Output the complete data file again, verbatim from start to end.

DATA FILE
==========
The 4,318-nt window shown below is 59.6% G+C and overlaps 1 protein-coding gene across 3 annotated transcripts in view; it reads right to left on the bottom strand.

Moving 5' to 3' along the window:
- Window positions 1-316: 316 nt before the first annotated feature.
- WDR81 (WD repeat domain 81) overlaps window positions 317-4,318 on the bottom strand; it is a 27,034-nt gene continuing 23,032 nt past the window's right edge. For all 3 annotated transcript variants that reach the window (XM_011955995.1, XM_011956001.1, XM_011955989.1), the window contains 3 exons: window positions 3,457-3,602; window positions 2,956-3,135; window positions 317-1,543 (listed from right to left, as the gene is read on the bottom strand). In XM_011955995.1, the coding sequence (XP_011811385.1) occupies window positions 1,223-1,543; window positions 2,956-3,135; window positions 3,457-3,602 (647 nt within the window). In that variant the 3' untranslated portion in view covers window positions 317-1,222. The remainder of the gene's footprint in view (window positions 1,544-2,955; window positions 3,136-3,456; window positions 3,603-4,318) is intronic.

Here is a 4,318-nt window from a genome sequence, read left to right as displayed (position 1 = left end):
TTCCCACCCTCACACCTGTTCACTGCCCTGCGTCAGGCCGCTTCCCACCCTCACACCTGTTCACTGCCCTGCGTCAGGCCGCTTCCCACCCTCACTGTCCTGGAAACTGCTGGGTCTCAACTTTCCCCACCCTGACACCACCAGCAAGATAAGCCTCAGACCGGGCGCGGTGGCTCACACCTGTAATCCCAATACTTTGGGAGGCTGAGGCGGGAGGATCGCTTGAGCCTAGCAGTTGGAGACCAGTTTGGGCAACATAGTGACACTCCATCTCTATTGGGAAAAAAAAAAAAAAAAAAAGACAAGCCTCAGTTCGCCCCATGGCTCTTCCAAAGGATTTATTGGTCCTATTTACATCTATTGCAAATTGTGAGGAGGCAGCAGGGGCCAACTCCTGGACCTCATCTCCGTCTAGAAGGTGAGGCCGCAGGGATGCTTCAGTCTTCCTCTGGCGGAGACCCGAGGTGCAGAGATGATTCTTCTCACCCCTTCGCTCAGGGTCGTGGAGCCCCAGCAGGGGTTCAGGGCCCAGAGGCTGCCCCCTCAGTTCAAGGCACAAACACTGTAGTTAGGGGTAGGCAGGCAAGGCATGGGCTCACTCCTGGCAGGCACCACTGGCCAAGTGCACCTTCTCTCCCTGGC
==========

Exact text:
The 4,318-nt window shown below is 59.6% G+C and overlaps 1 protein-coding gene across 3 annotated transcripts in view; it reads right to left on the bottom strand.

Moving 5' to 3' along the window:
- Window positions 1-316: 316 nt before the first annotated feature.
- WDR81 (WD repeat domain 81) overlaps window positions 317-4,318 on the bottom strand; it is a 27,034-nt gene continuing 23,032 nt past the window's right edge. For all 3 annotated transcript variants that reach the window (XM_011955995.1, XM_011956001.1, XM_011955989.1), the window contains 3 exons: window positions 3,457-3,602; window positions 2,956-3,135; window positions 317-1,543 (listed from right to left, as the gene is read on the bottom strand). In XM_011955995.1, the coding sequence (XP_011811385.1) occupies window positions 1,223-1,543; window positions 2,956-3,135; window positions 3,457-3,602 (647 nt within the window). In that variant the 3' untranslated portion in view covers window positions 317-1,222. The remainder of the gene's footprint in view (window positions 1,544-2,955; window positions 3,136-3,456; window positions 3,603-4,318) is intronic.

Here is a 4,318-nt window from a genome sequence, read left to right as displayed (position 1 = left end):
TTCCCACCCTCACACCTGTTCACTGCCCTGCGTCAGGCCGCTTCCCACCCTCACACCTGTTCACTGCCCTGCGTCAGGCCGCTTCCCACCCTCACTGTCCTGGAAACTGCTGGGTCTCAACTTTCCCCACCCTGACACCACCAGCAAGATAAGCCTCAGACCGGGCGCGGTGGCTCACACCTGTAATCCCAATACTTTGGGAGGCTGAGGCGGGAGGATCGCTTGAGCCTAGCAGTTGGAGACCAGTTTGGGCAACATAGTGACACTCCATCTCTATTGGGAAAAAAAAAAAAAAAAAAAGACAAGCCTCAGTTCGCCCCATGGCTCTTCCAAAGGATTTATTGGTCCTATTTACATCTATTGCAAATTGTGAGGAGGCAGCAGGGGCCAACTCCTGGACCTCATCTCCGTCTAGAAGGTGAGGCCGCAGGGATGCTTCAGTCTTCCTCTGGCGGAGACCCGAGGTGCAGAGATGATTCTTCTCACCCCTTCGCTCAGGGTCGTGGAGCCCCAGCAGGGGTTCAGGGCCCAGAGGCTGCCCCCTCAGTTCAAGGCACAAACACTGTAGTTAGGGGTAGGCAGGCAAGGCATGGGCTCACTCCTGGCAGGCACCACTGGCCAAGTGCACCTTCTCTCCCTGGC